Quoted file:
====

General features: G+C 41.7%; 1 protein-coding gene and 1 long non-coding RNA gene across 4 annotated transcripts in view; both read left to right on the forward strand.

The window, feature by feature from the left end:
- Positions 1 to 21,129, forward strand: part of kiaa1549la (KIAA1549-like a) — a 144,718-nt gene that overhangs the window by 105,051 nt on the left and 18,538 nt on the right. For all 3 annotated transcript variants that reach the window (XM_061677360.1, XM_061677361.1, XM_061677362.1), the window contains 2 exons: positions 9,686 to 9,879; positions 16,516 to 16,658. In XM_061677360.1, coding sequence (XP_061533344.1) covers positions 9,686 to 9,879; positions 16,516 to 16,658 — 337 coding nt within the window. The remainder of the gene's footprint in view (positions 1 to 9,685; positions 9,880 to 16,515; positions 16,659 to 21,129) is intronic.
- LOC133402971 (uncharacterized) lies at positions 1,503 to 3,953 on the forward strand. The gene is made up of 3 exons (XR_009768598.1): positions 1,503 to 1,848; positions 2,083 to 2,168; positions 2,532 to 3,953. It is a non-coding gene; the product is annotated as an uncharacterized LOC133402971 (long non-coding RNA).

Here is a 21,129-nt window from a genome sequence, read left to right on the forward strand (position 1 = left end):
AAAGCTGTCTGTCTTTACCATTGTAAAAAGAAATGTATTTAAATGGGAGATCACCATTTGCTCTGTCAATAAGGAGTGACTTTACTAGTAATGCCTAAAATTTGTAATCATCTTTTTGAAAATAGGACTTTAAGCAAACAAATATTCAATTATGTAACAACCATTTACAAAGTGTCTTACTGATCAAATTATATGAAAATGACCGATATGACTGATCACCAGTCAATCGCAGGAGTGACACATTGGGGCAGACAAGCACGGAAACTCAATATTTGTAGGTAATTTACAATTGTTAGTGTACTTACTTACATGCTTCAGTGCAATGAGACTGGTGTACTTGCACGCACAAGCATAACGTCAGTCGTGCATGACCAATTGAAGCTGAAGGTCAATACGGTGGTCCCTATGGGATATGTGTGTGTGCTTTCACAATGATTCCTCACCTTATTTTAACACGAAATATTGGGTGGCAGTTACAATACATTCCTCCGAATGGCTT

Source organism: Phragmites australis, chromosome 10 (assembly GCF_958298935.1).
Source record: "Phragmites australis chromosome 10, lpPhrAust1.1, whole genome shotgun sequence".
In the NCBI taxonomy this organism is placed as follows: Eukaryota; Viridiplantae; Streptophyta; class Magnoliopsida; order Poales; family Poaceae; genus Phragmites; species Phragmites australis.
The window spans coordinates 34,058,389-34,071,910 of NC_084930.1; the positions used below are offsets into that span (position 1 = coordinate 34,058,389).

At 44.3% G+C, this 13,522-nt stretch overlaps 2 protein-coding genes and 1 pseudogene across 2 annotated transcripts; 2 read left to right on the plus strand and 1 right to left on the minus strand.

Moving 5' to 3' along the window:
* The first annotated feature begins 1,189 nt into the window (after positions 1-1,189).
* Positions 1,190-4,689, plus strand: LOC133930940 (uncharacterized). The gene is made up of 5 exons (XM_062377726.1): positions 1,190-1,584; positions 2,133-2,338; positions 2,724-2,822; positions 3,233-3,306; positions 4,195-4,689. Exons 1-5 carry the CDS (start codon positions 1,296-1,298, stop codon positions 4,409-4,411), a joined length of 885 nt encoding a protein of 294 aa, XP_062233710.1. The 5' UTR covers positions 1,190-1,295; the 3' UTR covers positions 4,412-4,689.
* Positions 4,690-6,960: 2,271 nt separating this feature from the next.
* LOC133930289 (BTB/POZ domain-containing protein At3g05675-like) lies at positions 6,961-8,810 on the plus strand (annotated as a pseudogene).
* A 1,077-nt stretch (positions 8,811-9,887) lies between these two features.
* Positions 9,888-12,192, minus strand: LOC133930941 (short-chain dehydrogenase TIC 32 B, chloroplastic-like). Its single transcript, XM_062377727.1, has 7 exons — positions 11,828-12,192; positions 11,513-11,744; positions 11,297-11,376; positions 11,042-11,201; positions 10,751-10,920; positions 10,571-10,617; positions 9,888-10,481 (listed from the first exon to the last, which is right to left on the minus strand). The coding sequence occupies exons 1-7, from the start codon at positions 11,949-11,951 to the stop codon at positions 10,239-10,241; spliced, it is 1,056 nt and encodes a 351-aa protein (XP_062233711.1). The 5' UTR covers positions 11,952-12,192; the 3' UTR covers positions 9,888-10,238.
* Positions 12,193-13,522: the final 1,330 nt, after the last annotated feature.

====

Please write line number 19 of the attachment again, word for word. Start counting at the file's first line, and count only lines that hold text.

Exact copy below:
* Positions 12,193-13,522: the final 1,330 nt, after the last annotated feature.